Issue #13618 has been updated by dsferreira (Daniel Ferreira).


normalperson (Eric Wong) wrote:

> I'm not sure what you're talking about. I suppose nothing is reliable

Let me try to explain what I think about the async subject in ruby land using a different story:

For me there is ruby core and there is ruby.
I'm a ruby kind of guy like most of ruby developers.
I like to use ruby and I like to use it as it is given to us by ruby core.
I prefer to build my own tools in top of ruby core rather than using external libraries/gems.
That with the assumption that ruby core will not break backwards compatibility.
If there is something I really dislike is to fix broken code due to dependency issues.

Ruby core is the rock solid foundation I rely upon for the developments I design and implement.

I started in ruby land with rails like most of us.
As years passed by I went more and more to other territories.
So I believe my story it is a very common story:
The ruby developer that starts at the very high level with rails.
With time becomes progressively more and more familiar with the low level concepts of programming.
Gets to understand the underlying concepts behind the frameworks and starts to grasp at last the ruby essence. 
And here I am now speaking with you guys.
Ruby core. The lower level by excellence.
It is fascinating to go through discussions like this one.
The craft of ruby landscape for the future.
Technically speaking I'm learning a lot but I'm not prepared yet to give my contribution at that level.
The contribution I believe I can give is this view I'm speaking about.
The daily user that sometimes struggle to find the right paths for the problems in hands.

---

Ruby developers like my self (I imagine there will be more that feel this way) are very much impacted by the opinions of ruby core team members.
Specially top team members like Koichi.
We can call it the teacher - student dichotomy.

When Koichi referring to threads functionality in ruby land writes and says: 

> "But most (many? some? a few?) of ruby programmer (including me) can not write correct code I believe."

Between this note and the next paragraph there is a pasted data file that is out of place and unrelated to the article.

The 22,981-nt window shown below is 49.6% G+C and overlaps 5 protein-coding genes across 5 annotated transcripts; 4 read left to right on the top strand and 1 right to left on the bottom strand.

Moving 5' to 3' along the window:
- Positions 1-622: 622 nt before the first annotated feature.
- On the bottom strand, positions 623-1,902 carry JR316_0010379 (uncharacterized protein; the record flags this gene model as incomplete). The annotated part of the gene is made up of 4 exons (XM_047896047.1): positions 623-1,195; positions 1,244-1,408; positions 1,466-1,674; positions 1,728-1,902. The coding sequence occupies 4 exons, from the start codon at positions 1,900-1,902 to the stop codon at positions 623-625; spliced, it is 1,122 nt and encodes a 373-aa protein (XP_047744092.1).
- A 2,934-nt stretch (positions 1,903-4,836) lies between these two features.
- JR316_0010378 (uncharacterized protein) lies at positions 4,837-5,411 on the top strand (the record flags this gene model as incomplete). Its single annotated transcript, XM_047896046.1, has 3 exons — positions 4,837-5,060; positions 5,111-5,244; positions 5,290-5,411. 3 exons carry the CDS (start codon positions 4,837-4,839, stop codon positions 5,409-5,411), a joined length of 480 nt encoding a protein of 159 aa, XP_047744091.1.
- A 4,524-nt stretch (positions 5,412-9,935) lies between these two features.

I do listen. People listen. 

(Koichi sentence here is just an handy reference example (sorry Koichi), from the many I have read throughout this many years and many of those comments are here, embedded in redmine issues).

These sentences have a very big impact. 

I as a programmer aim to write and develop correct code.
If there is an area that I do not feel comfortable with then I study it, play with it but that is it.
I will not put my job and my company in jeopardy just to show some cool stuff to the team.
Ruby programmer not ruby core hacker remember?

How many ruby developers develop a http server or know the internals of at least one? 
(Just as an example of different levels of developer seniority.)
Unicorn or passenger or thin or puma... are black boxes for the most of us.
And yes there are bugs and our applications are impacted by them.
That is the ecosystem and it is good like that. It will not change.
 
Somehow there are people that feel happy playing in dangerous zones like threads and fibers
(See previous Koichi reference. We know you have a "slightly" different opinion). 
Us, mere mortals, just would like to be able to do our daily work at least without compromising.
Although I would like to use libraries to play with my actors without worrying to much I can't.
Knowing that they are dangerous zones tells me I must worry still.

So, why not use Akka and live happy ever after?
In Akka land everyone happily uses actors.
I never heard any reference telling people to be careful about a given issue.
Maybe the issues exist but what you read is that Akka is the solution for all your problems in async world.

I don't want to use Akka but I know that ruby is losing developers every day because of situations like this one I'm referring here.
Ruby desperately needs to resolve once and for all this situation.

The key word for me here is a clear message that could say with confidence: 

"Ruby is rock solid for async because..."
 
If we don't succeed to pass this message to the world of programming ruby will slowly be replaced by other languages.
Parallelism and concurrency and async will be everywhere in the future.

I took the decision to express this thoughts in this conversation because I love ruby and I want to help ruby become better.